Both brothers invested in business ventures. Richard, in particular, invested in bank stocks. His son and grandson, John Springs III (1782-1853) and Andrew Baxter Springs (1819-1886), continued his practice of investing, first in banks, then in railroads, cotton mills, and other kinds of companies.
John Springs III, at the time of his marriage to his cousin Mary Springs (1778-1834) in 1806, moved to the Indian Land section of York District, S.C., a short distance from his father's Lancaster plantation, and built Springfield. At his death in 1853, his property, including lands in York District, Lancaster District, Lincoln County, and downtown Charlotte, and most of his stocks were divided among his surviving five children: Richard Austin Springs (1807-1876), who served in the South Carolina Legislature; Leroy Springs (1811-1863), who went into the mercantile business; Laura Springs Davidson (1813-1872); Andrew Baxter Springs, who served in the South Carolina Legislature, developed extensive business investments, and succeeded his father at Springfield Plantation; and Sophia Springs Myers (1821-1883).
The Springs intermarried with several other early and prominent Mecklenburg County families, in particular the Alexanders, Baxters, Moores, and the Davidsons. The Baxters, who figure importantly in these papers, had migrated to Mecklenburg from Lancaster County, Penna., just prior to the Revolution. Richard Springs married Jean Baxter (1761-1804), whose brother Andrew Baxter (1759-1816) moved to Georgia following the Revolution. Andrew Baxter's oldest son, Eli Harris Baxter (1778-1866), established himself in Hancock County, Ga., where he was a judge and the owner of a large plantation called Cornucopia. Judge Baxter also acquired a great deal of land near Alto, Tex., early in the 1850s. From then until his death in 1866, he divided his time between the management of his Texas and Georgia plantations. One of Judge Baxter and Julia Richardson Baxter's daughters, Julia Blandina Baxter (1827-1902), married her cousin Andrew Baxter Springs in 1850.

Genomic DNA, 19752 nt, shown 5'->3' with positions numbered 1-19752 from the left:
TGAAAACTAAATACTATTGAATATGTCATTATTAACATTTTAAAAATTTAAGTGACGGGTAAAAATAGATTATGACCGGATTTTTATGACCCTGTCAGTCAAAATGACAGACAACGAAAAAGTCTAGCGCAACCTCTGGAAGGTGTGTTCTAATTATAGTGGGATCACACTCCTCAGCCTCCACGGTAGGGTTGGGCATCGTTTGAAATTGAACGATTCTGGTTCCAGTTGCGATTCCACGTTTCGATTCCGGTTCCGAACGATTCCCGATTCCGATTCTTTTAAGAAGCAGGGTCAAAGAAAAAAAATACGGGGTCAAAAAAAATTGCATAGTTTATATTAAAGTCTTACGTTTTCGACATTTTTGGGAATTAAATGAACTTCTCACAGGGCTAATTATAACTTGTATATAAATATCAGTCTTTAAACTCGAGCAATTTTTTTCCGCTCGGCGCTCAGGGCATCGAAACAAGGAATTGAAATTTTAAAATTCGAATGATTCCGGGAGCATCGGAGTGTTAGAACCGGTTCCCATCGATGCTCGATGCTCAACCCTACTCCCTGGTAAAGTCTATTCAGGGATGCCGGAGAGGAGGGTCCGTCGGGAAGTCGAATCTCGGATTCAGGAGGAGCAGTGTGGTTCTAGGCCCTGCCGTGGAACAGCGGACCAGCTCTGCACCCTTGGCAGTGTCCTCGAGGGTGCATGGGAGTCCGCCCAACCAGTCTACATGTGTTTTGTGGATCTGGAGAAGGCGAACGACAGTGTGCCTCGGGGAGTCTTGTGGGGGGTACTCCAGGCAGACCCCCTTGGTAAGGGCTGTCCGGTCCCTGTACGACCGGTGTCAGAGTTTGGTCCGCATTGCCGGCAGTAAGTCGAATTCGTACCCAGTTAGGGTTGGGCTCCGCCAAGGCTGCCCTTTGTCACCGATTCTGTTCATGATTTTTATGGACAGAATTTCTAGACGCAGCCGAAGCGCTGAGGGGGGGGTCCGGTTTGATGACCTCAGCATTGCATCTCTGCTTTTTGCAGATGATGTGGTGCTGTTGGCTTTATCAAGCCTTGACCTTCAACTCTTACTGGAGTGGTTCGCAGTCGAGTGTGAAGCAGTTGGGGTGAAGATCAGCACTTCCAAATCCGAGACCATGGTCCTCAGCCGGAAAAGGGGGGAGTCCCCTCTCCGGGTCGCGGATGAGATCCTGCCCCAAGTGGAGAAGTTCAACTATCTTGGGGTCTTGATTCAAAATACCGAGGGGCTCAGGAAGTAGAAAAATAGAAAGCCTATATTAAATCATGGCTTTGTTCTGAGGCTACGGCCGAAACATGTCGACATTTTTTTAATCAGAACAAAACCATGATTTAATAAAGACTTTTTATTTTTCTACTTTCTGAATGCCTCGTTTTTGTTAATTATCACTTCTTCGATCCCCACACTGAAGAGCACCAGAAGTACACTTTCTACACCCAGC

The children of "Baxter" and "Blandie" Springs, in particular Eli Baxter Springs (1852-1933), Brevard Davidson Springs (1860-1936), and Leroy Springs (1861-1931), became active in business and politics. Eli Springs became mayor of Charlotte, N.C., and later a member of the New York Stock Exchange. Brevard Springs and Leroy Springs acquired a number of cotton mills that later became Spring Mills Inc., under the management of Leroy's son Elliott White Springs.
Biographical and genealogical information is derived from the following sources: Katherine Wooten Springs, The Squires of Springfield (Charlotte: William Loftin, 1965), and Julia Amanda Springs Gibson, Lineage and Tradition of the Family of John Springs III (Atlanta: Foote and Davies Company, 1921).
See also the original finding aid, filed in folder 1a, for genealogical charts and additional biographical information about white family members embedded in series descriptions.Back to Top
The collection consists of family, personal, and business papers, chiefly 1845-1870, of the white Springs and related families of Mecklenburg County, N.C., and Springfield Plantation in York District, S.C., and the white Baxter family of Cornucopia Plantation in Hancock County, Ga., and other family lands in Cherokee County, Tex. Where the experiences and concerns of enslaved and free Black people who lived on the family plantations and in surrounding communities are documented, it is from the perspective of the white family members and their associates.